Cuba is 1000 km from South America, and Hispanola is 600 km. Yet, both of these islands got giant ground sloths from South America in the Oligiocene, long before the sloths got to North America (which is closer to Cuba).

How did they get to these distance islands?

enter image description here

Lots of little islands! Going 500 km in one swim is a tough ask for a land creature, but a bunch of smaller hops is more obviously feasible.

While the sloths that actually spread to cuba were smaller, some ground sloths were very large and could stand 12 feet tall, though not as heavy (although 18 tons is very very large for a land animal...)

$\endgroup$
0
$\begingroup$

Biomechanics

It has been estimated, using the square cube law that a 24 foot 1930s King Kong would weigh around 15,500 kg. Your ape is 12 feet tall and weighs 18,000 kg.

Clearly your apes are either extremely obese or extremely dense (in terms of mass not intelligence!).

Tow them

If they are obese to that extent then they aren't going to be able to move at all. I suggest you simply immobilise their arms and tow them to wherever you are going. They'll float easily with a harness fitted with floats and weights to keep them the right way up.They may hate it but what are they going to do?

If they are extremely dense then no wonder they don't like water - they would sink immediately! This also explains why boats aren't a good idea. If they move around too much they're going to tip most medieval craft over.

Walk them

If they are denser than water and not allowed to go on boats, the only option is to provide some sort of breathing apparatus and walk them along the sea-bed. Blindfold them and accustom them to the water gradually.

Water skiing

This is rather unlikely but if they are intelligent enough to learn, it might just be possible. They could rest at night by floating. A trireme shouldn't have too much trouble pulling them at a decent speed. https://youtu.be/e131NJWTeuE?t=36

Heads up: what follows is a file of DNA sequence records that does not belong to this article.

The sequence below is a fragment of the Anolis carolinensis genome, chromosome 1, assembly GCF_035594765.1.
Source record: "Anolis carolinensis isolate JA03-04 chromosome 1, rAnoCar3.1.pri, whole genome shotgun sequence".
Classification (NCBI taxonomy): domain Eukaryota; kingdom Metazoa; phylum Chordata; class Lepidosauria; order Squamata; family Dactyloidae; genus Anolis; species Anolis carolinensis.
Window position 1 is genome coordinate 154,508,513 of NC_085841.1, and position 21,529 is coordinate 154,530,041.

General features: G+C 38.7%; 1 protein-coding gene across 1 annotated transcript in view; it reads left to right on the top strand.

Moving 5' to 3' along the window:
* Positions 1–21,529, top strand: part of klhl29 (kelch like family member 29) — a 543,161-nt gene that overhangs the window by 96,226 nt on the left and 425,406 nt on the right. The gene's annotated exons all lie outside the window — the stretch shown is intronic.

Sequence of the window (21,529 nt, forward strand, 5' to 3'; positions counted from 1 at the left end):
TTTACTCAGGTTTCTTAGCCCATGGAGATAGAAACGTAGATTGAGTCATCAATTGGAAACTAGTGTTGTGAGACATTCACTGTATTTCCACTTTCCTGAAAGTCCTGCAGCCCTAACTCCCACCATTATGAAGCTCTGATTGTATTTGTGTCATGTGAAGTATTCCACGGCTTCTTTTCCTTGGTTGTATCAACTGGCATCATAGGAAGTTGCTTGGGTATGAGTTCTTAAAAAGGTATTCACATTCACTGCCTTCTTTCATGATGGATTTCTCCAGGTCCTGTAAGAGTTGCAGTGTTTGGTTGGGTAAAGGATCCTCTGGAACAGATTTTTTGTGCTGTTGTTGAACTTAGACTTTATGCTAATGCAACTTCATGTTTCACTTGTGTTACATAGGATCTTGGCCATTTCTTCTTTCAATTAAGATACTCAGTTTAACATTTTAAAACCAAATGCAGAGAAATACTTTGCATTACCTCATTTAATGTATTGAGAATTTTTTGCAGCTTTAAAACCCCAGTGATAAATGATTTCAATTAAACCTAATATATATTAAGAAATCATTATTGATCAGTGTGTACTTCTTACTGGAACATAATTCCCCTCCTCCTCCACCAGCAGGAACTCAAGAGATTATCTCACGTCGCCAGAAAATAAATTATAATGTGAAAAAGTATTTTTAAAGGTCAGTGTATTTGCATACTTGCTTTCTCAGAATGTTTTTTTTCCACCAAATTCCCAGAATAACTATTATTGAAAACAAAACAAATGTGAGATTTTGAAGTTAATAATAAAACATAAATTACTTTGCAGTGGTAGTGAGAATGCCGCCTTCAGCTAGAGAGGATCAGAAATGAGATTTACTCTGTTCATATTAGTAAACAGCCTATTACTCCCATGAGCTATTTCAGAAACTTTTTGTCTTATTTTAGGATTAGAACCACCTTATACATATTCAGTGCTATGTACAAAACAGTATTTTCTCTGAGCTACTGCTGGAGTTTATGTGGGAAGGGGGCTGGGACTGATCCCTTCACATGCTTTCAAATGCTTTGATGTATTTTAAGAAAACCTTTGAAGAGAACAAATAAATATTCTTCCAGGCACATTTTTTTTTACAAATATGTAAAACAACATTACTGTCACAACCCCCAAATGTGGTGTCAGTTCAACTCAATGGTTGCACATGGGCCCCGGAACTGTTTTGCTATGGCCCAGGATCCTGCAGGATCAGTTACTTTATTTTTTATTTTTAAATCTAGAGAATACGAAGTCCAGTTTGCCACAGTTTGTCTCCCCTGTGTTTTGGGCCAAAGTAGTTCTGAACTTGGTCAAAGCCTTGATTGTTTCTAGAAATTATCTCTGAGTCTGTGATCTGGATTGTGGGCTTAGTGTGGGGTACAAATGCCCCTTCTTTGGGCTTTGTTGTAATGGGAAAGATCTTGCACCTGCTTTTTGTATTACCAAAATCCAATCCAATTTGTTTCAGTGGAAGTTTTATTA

When I have some time I'll do the actual square-cube law calculations. There is a likelihood that the body structure won't be able to support them unless they have a special kind of muscle tissue hitherto unknown.

Square–cube law This principle states that, as a shape grows in size, its volume grows faster than its surface area. When applied to the real world this principle has many implications which are important in fields ranging from mechanical engineering to biomechanics. It helps explain phenomena including why large mammals like elephants have a harder time cooling themselves than small ones like mice, and why building taller and taller skyscrapers is increasingly difficult.

https://en.wikipedia.org/wiki/Square%E2%80%93cube_law

$\endgroup$
  • 1
    $\begingroup$ A mammal crossing 510.8 km under water seems unlikely without magical aid. Even if breathing is achieved by some tech, the sea bed is uneven and unpredictable; they might have to withstand currents; whether they'll survive the pressure at greater depths for prolonged periods is suspect; sea predators; Cthulu. The depths be a nasty place. $\endgroup$ – optimisticOrca Nov 28 '18 at 18:23
  • 1
    $\begingroup$ If they can't go by ship or by air then apart from Willk's tunnels I don't see what's left apart from (a) acting as their own sea-vessel or (b) underwater. If they are as dense as the measurements suggest then I imagine they have superman-like qualities. In that case sea predators would have reason to fear them! $\endgroup$ – chasly from UK Nov 28 '18 at 19:18
  • $\begingroup$ @chaslyfromUK thank you! so i've changed the weight, my apes are 14 feet and weight 400 kg / 62 stones? $\endgroup$ – kai Z Nov 28 '18 at 21:18

Your Answer

By clicking “Post Your Answer”, you agree to our terms of service, privacy policy and cookie policy

Not the answer you're looking for? Browse other questions tagged or ask your own question.